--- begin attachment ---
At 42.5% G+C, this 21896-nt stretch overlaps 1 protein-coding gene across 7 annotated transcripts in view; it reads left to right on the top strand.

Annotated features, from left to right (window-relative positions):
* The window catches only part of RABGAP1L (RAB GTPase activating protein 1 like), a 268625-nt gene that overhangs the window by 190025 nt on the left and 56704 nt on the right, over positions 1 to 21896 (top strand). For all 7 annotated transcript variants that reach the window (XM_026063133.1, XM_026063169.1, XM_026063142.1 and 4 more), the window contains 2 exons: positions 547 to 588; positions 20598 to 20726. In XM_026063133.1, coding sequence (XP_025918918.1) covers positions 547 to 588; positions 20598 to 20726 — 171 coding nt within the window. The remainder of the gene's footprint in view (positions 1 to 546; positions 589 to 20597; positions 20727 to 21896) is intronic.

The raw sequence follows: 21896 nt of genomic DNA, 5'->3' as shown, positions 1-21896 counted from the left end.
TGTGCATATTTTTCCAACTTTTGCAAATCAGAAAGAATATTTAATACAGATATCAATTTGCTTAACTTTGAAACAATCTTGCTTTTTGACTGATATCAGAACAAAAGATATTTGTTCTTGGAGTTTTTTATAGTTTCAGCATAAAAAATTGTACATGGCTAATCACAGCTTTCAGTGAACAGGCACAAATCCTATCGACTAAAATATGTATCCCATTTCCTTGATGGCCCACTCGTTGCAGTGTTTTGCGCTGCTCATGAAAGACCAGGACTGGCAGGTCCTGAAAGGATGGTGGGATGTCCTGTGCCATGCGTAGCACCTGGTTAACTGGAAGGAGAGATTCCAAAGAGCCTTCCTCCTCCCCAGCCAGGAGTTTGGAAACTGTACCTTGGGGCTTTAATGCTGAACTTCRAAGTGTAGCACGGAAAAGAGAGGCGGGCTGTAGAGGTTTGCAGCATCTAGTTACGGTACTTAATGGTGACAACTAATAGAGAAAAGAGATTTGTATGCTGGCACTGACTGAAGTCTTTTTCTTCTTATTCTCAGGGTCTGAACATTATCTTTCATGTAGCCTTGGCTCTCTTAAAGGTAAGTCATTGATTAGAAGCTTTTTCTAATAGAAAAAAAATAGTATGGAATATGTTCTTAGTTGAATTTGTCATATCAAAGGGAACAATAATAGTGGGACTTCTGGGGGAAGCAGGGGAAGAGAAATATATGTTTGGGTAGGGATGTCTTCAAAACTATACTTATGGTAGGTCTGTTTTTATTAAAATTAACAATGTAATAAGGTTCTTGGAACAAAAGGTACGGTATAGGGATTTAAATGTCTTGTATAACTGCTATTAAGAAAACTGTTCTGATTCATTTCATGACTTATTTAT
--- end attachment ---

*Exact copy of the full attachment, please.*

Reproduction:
At 42.5% G+C, this 21896-nt stretch overlaps 1 protein-coding gene across 7 annotated transcripts in view; it reads left to right on the top strand.

Annotated features, from left to right (window-relative positions):
* The window catches only part of RABGAP1L (RAB GTPase activating protein 1 like), a 268625-nt gene that overhangs the window by 190025 nt on the left and 56704 nt on the right, over positions 1 to 21896 (top strand). For all 7 annotated transcript variants that reach the window (XM_026063133.1, XM_026063169.1, XM_026063142.1 and 4 more), the window contains 2 exons: positions 547 to 588; positions 20598 to 20726. In XM_026063133.1, coding sequence (XP_025918918.1) covers positions 547 to 588; positions 20598 to 20726 — 171 coding nt within the window. The remainder of the gene's footprint in view (positions 1 to 546; positions 589 to 20597; positions 20727 to 21896) is intronic.

The raw sequence follows: 21896 nt of genomic DNA, 5'->3' as shown, positions 1-21896 counted from the left end.
TGTGCATATTTTTCCAACTTTTGCAAATCAGAAAGAATATTTAATACAGATATCAATTTGCTTAACTTTGAAACAATCTTGCTTTTTGACTGATATCAGAACAAAAGATATTTGTTCTTGGAGTTTTTTATAGTTTCAGCATAAAAAATTGTACATGGCTAATCACAGCTTTCAGTGAACAGGCACAAATCCTATCGACTAAAATATGTATCCCATTTCCTTGATGGCCCACTCGTTGCAGTGTTTTGCGCTGCTCATGAAAGACCAGGACTGGCAGGTCCTGAAAGGATGGTGGGATGTCCTGTGCCATGCGTAGCACCTGGTTAACTGGAAGGAGAGATTCCAAAGAGCCTTCCTCCTCCCCAGCCAGGAGTTTGGAAACTGTACCTTGGGGCTTTAATGCTGAACTTCRAAGTGTAGCACGGAAAAGAGAGGCGGGCTGTAGAGGTTTGCAGCATCTAGTTACGGTACTTAATGGTGACAACTAATAGAGAAAAGAGATTTGTATGCTGGCACTGACTGAAGTCTTTTTCTTCTTATTCTCAGGGTCTGAACATTATCTTTCATGTAGCCTTGGCTCTCTTAAAGGTAAGTCATTGATTAGAAGCTTTTTCTAATAGAAAAAAAATAGTATGGAATATGTTCTTAGTTGAATTTGTCATATCAAAGGGAACAATAATAGTGGGACTTCTGGGGGAAGCAGGGGAAGAGAAATATATGTTTGGGTAGGGATGTCTTCAAAACTATACTTATGGTAGGTCTGTTTTTATTAAAATTAACAATGTAATAAGGTTCTTGGAACAAAAGGTACGGTATAGGGATTTAAATGTCTTGTATAACTGCTATTAAGAAAACTGTTCTGATTCATTTCATGACTTATTTAT